More than 2 million people cross the Hooghly River by way of the Howrah Bridge each day, earning it the title of the busiest cantilever bridge in the world. The 2,313 foot (705 meter) expanse of steel girders hanging over the water connect the sister cities of Howrah and Kolkata (Calcutta) with eight lanes of chaotic auto rickshaws, scooters, bikes, cars, animals and pedestrian traffic.
A bridge linking the cities was originally proposed in 1862, but plans for the bridge didn’t come to fruition until 1943. Since its erection, the Howrah Bridge has become a cultural icon in Kolkata and West Bengal and has served as a setting and inspiration for the 1958 film Howrah Bridge by director Shakti Samanta.
Visit the bridge in the early morning to see early rising denizens washing along the ghats at the base of the bridge. Under the eastern side of the bridge, you’ll find the colorful Mullik Ghat Flower Market, a great place to people watch while sipping on tea.
Located in the northern Kolkata (Calcutta) neighborhood of Dakshineswar along the Hoohley River is the Dakshineswar Kali Temple. The temple complex, dating back to the nineteenth century, consists of one large temple to Kali and 13 smaller temples dedicated to the worship of other deities in the Hindu pantheon.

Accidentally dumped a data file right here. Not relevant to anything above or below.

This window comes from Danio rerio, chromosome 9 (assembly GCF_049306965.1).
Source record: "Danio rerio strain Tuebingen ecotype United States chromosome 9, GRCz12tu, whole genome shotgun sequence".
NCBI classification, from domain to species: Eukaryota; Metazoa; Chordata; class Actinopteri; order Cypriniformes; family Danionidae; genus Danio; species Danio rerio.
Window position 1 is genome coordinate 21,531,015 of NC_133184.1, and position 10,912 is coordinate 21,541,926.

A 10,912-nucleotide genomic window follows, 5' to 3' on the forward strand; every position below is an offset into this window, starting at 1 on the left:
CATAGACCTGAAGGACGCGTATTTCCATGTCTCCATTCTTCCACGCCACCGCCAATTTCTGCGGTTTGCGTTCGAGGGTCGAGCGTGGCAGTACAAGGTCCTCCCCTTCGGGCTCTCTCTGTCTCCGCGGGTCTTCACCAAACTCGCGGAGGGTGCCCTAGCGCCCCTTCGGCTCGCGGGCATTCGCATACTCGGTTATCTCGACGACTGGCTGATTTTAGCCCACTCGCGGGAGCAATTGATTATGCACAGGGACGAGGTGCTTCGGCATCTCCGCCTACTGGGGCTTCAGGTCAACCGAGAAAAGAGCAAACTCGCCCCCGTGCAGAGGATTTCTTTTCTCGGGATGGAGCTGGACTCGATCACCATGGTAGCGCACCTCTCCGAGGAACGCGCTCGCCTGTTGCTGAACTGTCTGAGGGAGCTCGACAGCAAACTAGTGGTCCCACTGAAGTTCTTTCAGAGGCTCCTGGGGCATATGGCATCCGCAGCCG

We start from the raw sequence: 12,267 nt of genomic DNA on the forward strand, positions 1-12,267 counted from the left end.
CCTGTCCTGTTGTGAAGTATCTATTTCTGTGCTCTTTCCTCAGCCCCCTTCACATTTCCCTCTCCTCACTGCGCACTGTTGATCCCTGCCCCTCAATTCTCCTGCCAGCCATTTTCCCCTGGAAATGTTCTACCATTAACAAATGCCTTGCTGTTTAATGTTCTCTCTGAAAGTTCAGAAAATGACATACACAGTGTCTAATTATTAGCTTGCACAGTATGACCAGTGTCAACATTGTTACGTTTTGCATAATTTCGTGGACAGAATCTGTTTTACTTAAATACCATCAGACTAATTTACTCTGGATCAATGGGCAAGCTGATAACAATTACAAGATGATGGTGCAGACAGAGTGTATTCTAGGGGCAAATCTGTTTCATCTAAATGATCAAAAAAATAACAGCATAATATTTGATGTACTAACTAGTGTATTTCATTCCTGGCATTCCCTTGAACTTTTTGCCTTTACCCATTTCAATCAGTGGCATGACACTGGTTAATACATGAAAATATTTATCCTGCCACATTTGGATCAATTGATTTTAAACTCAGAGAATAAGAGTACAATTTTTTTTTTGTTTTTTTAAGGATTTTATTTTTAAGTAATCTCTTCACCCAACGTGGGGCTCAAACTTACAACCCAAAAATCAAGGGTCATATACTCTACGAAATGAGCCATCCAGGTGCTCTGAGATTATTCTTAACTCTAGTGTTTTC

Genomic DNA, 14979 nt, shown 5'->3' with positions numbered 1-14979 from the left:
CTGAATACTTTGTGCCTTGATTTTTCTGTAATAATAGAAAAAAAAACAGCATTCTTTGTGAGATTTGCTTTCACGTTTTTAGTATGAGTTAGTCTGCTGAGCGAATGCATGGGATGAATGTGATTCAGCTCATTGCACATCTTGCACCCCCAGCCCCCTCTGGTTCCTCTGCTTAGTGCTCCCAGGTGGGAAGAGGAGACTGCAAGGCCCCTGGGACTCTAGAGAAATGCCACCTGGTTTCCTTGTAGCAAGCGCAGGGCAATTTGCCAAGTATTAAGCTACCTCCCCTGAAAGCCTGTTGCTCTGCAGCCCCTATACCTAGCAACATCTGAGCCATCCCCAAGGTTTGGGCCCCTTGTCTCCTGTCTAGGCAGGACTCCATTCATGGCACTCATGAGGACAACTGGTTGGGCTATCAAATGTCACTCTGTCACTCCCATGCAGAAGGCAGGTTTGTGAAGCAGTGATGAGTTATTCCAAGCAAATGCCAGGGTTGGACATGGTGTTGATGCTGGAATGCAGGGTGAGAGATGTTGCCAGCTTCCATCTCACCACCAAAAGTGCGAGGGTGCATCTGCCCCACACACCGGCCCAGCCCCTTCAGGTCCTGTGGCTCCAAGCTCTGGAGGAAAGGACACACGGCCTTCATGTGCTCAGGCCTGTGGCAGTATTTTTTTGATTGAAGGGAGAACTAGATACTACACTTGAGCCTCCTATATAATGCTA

The main temple, built in 1855, is an important pilgrimage spot for devotees of Kali, the patron goddess of Kolkata. It is also the temple where spiritual leader Ramakrishna had a vision that prompted him to turn against the caste system and preach religious unity instead. The small room where he lived much of his life is now a small museum celebrating his life.
The temple complex tends to get crowded on Sundays. Visit in the early morning hours to beat the heat and watch the locals feed the pigeons or browse the small flower market just outside the temple grounds.
The Belur Math Shrine in Kolkata is the headquarters of the Ramakrishna Mission, based on the religious movement founded in 1898 by Swami Vivekanada. The Swami was a longtime disciple of Ramakrishna Paramahansa, the man who inspired the movement with his teachings on the unity of faith among all religions, and the ashes of Sri Ramakrishna are housed within the shrine.
The Belur Math Shrine is also a physical symbol of such unity, as it includes architectural elements borrowed from Christian, Hindu, Islamic and Buddhist motifs. Depending on your vantage point, the Shrine manages to resemble a church, mosque or temple.
The serene grounds of Belur Math along the riverbank include a handful of smaller shrines that seem to be scattered across the manicured gardens. If you want to appreciate the serenity the shrine is meant to embody, visit on a weekday morning to avoid the crowds of picnickers that sometimes take over the lawn.
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